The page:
adenopathy, as well as diffuse wall thickening involving the distal/terminal
ileum, cecum, and descending colon, questionable for typhlitis. Intravenous
fluids and empiric cefepime were started after blood cultures were drawn.
Within the next three hours, the ecchymotic lesion at the right shoulder rapidly
progressed to involve the neck, deltoid, upper back, and chest accompanied by
dramatically worsening pain, development of palpable crepitus, and septic shock
Repeat imaging showed
extensive emphysema in subcutaneous and deep spaces of the right neck extending
from level of lung apex to C1 vertebral body, strongly suggestive of
necrotizing fasciitis (Figure 2).
Antibiotics were escalated
to vancomycin, clindamycin, and piperacillin/tazobactam. Emergent surgical
debridement was performed. Wound and blood cultures grew C. septicum. Histopathologic analysis of excised tissue showed
mainly necrosis with bacterial colonies consistent with necrotizing fasciitis.
Growth factor support was withheld given impressive splenomegaly and potential
for splenic rupture.
Besides a large surgical
wound managed with diligent wound care, aggressive medical support led to
impressive recovery. The hallmark of his disease had been the skin lesions and
none were present for nearly one month despite being off lenalidomide. Once the
patient was stabilized in the hospital, therapy was restarted at the adjusted
dose of 10 mg/day because of severe cytopenia and kidney dysfunction. Despite
reinitiating lenalidomide, approximately 2 weeks later there was evidence of
disease not only with skin lesions but also worsening respiratory status from
progression of lung involvement by lymphoma. His condition slowly declined over
the following weeks and he succumbed two months following admission.
The patient in our case was
infected with C. septicum, a common
cause of spontaneous, nontraumatic gas gangrene. This species is described as
more aerotolerant than other clostridial organisms and more capable of
non-traumatic tissue infection [4,5] A suspicious history of C. septicum infection includes symptoms
of unbearable pain, swelling, crepitus, and bulla formation.
C. septicum is a gram-positive, anaerobic, spore-forming bacillus that can thrive
in the anaerobic environment of host tissues, where it can produce virulent
exotoxins [6,7]. The organism is found on human skin and gastrointestinal
tract. Tissue trauma and subsequent hypoxia from poor blood supply allows for
bacterial growth . Nonspontaneous gas gangrene from C. septicum is highly associated with malignancy as demonstrated by
several case reports. Colon adenocarcinoma is the most common malignancy
associated with C. septicum
infection; however, cases of lymphoma and leukemia have also been described 
One such case highlights a 49-year-old woman with acute myeloid transformation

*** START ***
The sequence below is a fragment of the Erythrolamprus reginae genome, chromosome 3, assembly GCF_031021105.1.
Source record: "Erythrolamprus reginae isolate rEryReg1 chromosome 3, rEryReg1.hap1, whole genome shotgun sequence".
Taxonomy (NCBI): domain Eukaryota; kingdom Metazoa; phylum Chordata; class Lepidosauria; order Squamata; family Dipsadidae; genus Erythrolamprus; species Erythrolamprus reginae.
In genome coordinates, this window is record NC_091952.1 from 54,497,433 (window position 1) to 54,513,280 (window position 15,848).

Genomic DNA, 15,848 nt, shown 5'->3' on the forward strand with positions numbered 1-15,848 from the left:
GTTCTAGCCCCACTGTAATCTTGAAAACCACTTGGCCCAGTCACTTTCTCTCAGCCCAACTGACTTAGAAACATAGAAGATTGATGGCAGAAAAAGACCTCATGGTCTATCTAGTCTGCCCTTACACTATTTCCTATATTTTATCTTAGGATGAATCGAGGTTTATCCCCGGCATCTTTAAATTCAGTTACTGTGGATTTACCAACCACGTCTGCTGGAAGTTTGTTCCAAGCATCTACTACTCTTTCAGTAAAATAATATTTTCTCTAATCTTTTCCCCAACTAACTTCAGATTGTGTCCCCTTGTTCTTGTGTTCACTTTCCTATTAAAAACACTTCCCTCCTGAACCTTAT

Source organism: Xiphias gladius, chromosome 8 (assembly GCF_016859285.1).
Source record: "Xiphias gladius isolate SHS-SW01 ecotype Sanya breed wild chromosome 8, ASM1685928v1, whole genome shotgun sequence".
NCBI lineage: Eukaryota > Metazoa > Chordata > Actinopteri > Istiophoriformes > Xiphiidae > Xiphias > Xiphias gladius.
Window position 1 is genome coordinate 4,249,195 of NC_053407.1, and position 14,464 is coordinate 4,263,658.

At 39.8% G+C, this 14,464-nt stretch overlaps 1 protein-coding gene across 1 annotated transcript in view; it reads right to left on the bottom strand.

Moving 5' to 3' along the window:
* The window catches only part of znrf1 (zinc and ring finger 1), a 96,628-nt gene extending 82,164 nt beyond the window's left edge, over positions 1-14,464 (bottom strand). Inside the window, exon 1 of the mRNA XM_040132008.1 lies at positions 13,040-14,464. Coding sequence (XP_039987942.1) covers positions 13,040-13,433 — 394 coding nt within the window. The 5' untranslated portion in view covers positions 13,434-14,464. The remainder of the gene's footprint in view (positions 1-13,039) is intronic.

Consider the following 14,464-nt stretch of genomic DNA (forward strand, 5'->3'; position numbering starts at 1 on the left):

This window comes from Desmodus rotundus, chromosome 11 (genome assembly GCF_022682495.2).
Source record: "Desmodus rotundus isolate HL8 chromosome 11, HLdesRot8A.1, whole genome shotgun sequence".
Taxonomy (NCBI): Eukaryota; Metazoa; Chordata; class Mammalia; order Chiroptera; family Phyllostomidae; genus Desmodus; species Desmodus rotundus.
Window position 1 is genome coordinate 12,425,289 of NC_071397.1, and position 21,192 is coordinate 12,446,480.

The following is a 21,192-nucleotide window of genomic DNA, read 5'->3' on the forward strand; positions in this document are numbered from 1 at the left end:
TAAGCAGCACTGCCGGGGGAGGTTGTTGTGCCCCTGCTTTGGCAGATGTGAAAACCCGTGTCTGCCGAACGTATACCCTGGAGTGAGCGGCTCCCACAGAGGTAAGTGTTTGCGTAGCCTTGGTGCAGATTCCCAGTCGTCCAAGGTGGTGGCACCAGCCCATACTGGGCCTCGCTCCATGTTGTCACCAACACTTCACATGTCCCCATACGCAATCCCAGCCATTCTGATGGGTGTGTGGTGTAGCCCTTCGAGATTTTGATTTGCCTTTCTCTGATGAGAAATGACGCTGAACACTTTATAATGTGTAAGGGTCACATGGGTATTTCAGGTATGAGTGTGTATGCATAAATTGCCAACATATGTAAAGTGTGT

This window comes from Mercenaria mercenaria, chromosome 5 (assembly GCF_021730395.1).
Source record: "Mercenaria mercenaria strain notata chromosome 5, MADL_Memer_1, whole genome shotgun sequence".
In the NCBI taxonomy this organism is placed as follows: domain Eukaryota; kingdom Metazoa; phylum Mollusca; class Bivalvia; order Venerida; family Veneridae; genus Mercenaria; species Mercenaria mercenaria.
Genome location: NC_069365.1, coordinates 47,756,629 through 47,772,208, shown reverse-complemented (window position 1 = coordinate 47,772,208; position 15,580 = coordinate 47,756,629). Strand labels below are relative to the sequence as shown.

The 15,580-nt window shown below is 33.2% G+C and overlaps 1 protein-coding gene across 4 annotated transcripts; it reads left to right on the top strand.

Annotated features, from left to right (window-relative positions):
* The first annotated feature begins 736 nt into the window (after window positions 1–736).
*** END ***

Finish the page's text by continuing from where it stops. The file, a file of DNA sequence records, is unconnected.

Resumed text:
of myelodysplastic syndrome who had undergone consolidation chemotherapy 
Another case describes a 64 year old woman with a history of chronic idiopathic
neutropenia with multifocal metastasis of C.
A literature review by
Srivastava et al. in 2017 found 94 cases of spontaneous C. septicum gas
gangrene from 1956-2016. The prognosis in these cases is grim – overall
mortality was 67%. Out of 40 cases with available information, 24 (60%)
patients died within 24 hours of admission. Of the 76 adult (>18 years old)
cases, 62 (78%) had a concurrent malignancy, 48 of which were gastrointestinal,
and 7 of which were hematological. 100% of the patients with hematological
malignancies died. Neutropenia was reported in 9/78 (11%) of cases .
Treatment for suspected
necrotizing fasciitis involves immediate surgical exploration and debridement
with broad-spectrum empiric antibiotics which may later be tailored to
sensitivities if available . For patients with neutropenia and suspected
soft tissue infection, there is a strong recommendation with high-quality evidence
by the Infectious Diseases Society of America (IDSA) for hospitalization and
empiric antibacterial therapy with vancomycin plus antipseudomonal antibiotics
such as cefepime, a carbapenem, or piperacillin-tazobactam. It is not routinely
recommended by the IDSA for adjunct colony-stimulating factor therapy,
granulocyte macrophage colony-stimulating factor, or granulocyte transfusion
for neutropenic patients in suspected soft tissue infections .
The patient in this case
had many of the published risk factors for infection with C. septicum. The purported typhilitis seen on CT imaging may have
predisposed to translocation of enteric C.
septicum across inflamed bowel mucosa, resulting in bacteremia.
Furthermore, he was immunosuppressed from the ongoing therapy with recent
steroids, which augmented his susceptibility to a catastrophic infection. In
addition, the skin lesions’ fast response to lenalidomide increased areas of
necrosis and hypoxia, predisposing to infection by C. septicum.
Lymphoma has multiple
systemic manifestations that can often obscure the clinical picture. The
aggressive B symptoms and cutaneous manifestations in our case made the
esoteric diagnosis of necrotizing fasciitis difficult to distinguish from
another flare of his disease. While undoubtedly a quite uncommon diagnosis,
given the appropriate clinical context it should be borne in mind as a
potential source of neutropenic fever. It should also be emphasized that
despite initial subtle presentation, this infection can rapidly deteriorate and
survival hinges on immediate surgical intervention and optimization of the